- Education and Training Boards and Designated Schools
ETBs also manage Community Colleges under a ‘Model Agreement (Designated) College’. This is an ETB school where the management of the school is governed by a specific agreement between the ETB (formerly VEC) and a co-trustee or ‘trustee partner’ – the local diocese and/or a religious congregation or other recognised school patron. The Model Agreement refers to the agreement between the ETB and the co-trustee – an agreement that as well as giving the co-trustee a role in the management of the school, gives the co-trustee a role in determining the school’s characteristic spirit. While Model Agreement (Designated) Colleges involve a co-trustee, the ETB is the patron.
In relation to this type of Designated schools, characteristic spirit can have some impact in terms of the methods chosen to deliver aspects of the RSE Programme. It may also have a bearing on what resources are chosen to assist delivery. However, designated schools do not ‘cherry pick’ or omit aspects of the RSE programme.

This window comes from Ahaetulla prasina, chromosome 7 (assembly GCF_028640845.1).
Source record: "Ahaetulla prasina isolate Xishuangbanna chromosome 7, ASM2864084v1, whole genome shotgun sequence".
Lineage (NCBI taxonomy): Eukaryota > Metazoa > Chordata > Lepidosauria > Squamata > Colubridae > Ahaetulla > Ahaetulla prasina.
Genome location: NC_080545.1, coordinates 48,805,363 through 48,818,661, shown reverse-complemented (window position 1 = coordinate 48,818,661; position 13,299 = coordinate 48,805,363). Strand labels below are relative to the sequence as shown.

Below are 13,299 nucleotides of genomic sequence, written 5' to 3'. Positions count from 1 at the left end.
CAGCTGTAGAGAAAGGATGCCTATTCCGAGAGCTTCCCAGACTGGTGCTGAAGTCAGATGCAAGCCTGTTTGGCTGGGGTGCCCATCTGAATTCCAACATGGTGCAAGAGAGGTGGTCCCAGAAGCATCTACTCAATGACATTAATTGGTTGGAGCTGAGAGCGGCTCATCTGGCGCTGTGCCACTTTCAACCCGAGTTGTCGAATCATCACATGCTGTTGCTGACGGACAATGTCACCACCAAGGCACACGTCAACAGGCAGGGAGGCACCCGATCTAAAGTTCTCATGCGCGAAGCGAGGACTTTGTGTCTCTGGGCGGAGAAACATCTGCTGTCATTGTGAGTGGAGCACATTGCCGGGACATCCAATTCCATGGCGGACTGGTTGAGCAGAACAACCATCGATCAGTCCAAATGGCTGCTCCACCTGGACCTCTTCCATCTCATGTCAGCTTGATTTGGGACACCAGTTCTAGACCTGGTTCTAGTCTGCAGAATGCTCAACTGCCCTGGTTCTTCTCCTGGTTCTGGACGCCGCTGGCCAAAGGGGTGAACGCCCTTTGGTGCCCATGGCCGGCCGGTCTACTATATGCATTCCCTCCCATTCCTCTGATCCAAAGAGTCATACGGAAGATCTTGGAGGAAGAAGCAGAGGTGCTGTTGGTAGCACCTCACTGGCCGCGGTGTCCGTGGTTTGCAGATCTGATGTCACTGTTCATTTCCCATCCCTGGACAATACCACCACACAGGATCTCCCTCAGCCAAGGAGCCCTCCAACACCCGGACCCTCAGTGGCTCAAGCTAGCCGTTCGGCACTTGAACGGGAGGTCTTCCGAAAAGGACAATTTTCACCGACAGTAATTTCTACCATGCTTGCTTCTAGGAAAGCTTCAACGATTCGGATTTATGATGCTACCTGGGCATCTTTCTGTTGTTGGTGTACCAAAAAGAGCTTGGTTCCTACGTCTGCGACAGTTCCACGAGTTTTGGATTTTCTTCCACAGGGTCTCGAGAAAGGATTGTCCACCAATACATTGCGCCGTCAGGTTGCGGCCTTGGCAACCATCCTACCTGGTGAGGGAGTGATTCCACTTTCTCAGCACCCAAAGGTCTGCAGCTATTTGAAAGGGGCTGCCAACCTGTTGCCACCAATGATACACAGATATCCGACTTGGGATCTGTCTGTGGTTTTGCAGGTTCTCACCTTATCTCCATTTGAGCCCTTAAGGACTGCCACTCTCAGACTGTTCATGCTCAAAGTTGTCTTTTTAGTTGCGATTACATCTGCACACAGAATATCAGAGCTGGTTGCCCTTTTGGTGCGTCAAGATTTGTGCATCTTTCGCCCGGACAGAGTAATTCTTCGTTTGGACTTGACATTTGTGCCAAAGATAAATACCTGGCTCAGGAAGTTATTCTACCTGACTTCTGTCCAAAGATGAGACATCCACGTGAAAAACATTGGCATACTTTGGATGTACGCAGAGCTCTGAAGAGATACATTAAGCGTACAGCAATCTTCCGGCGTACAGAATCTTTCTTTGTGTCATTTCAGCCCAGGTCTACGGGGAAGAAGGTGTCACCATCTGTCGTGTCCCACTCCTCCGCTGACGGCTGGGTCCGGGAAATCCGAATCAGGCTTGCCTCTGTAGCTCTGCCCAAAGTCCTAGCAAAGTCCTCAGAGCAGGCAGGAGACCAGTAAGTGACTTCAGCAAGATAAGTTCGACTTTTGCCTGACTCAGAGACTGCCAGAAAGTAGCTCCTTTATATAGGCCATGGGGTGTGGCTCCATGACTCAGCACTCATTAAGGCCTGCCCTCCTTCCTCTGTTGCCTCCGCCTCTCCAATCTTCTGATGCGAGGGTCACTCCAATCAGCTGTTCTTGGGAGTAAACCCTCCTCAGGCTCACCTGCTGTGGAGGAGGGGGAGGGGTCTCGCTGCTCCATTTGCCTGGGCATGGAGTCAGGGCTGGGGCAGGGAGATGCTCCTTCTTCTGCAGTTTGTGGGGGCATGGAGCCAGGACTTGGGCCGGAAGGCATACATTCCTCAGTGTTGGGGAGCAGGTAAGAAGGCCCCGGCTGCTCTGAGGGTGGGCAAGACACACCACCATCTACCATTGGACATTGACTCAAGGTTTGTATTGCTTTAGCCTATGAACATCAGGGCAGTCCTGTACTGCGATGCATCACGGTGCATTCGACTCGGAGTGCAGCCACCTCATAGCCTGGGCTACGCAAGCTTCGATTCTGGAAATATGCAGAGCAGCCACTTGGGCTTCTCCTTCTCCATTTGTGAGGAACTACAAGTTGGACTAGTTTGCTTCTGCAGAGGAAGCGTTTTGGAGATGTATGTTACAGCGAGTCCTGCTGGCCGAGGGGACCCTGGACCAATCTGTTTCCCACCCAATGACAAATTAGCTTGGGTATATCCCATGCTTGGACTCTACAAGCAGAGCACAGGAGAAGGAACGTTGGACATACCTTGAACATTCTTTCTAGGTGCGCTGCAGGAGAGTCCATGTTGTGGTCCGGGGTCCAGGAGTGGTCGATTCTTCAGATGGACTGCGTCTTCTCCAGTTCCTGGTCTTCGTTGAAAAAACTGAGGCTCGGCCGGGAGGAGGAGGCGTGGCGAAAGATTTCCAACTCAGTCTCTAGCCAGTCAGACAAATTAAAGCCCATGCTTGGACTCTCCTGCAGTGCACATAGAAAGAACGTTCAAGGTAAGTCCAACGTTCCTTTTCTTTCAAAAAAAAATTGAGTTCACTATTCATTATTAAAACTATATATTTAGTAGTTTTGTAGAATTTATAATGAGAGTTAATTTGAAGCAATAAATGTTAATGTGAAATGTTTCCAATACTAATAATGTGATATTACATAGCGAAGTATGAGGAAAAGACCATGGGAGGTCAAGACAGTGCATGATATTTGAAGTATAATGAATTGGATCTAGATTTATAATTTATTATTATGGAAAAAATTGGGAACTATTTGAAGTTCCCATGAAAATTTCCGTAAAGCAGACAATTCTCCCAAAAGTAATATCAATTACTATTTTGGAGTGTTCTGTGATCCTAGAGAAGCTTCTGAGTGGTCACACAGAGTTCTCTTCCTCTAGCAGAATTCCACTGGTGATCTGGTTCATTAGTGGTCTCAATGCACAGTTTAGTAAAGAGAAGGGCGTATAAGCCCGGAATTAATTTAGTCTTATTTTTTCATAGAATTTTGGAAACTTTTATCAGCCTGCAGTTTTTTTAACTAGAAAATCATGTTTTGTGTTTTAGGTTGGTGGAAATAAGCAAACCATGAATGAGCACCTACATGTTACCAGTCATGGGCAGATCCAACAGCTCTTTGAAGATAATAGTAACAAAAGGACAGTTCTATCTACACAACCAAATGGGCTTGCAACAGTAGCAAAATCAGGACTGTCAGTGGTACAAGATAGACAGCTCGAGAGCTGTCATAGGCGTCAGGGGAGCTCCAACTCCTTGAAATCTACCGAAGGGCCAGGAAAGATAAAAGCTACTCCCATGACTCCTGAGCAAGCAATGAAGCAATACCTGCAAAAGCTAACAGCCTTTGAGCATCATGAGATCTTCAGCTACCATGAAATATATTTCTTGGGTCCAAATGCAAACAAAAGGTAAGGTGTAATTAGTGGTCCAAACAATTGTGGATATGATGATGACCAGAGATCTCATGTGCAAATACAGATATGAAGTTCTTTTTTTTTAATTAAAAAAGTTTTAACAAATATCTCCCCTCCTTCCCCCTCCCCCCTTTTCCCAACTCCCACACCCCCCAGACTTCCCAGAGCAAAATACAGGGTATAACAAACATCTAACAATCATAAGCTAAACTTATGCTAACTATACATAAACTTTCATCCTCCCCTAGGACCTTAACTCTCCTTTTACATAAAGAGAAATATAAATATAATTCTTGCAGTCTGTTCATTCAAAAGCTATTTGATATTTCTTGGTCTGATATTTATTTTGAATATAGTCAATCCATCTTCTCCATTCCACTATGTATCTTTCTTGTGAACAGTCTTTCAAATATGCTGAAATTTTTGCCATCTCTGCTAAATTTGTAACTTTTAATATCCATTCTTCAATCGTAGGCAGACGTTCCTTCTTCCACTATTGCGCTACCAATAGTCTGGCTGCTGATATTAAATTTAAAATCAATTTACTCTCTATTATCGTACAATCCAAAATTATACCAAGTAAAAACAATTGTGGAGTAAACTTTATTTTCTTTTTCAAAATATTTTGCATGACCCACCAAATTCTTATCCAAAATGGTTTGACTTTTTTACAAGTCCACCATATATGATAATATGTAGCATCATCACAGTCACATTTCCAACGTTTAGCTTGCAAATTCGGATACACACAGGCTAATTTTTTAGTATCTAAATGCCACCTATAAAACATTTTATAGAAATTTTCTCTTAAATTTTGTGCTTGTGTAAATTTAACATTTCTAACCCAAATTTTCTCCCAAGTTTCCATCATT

- The Board of Management RSE Policy and the RSE Programme
It is important that the Board of Management (BOM) communicates and consults with the key stakeholders about the RSE Policy: students; parents; teachers; school management, and in the case of Community Colleges, the co-trustee. It is our view that these stakeholders have much to contribute in ensuring that a successful and highly effective RSE programme is implemented in a school. The characteristic spirit of a school should not preclude children and young people in any way from acquiring the key messages of an RSE programme.
An extensive training programme to BOM members has been delivered by a cascade model through the ETBI structures to help members effective carry out their role within the BOM. It is useful to highlight that the quality assurance aspect of RSE is managed by the Department of Education and Skills with a subject inspection process that is specifically devoted to Social, Political and Health Education (SPHE) and this looks at RSE. It is also addressed within the Management, Leadership and Learning (MLL) Whole School Evaluation (WSE) process with the BOM being central within the inspection.
The review of RSE by the Joint Committee on Education and Skills is welcomed by ETBI and we very much look forward to seeing the deliberations and findings positively influencing the outcomes of the overall review process. It is important to ensure that the review of the RSE curriculum will identify the changes necessary to meet the needs of young people today.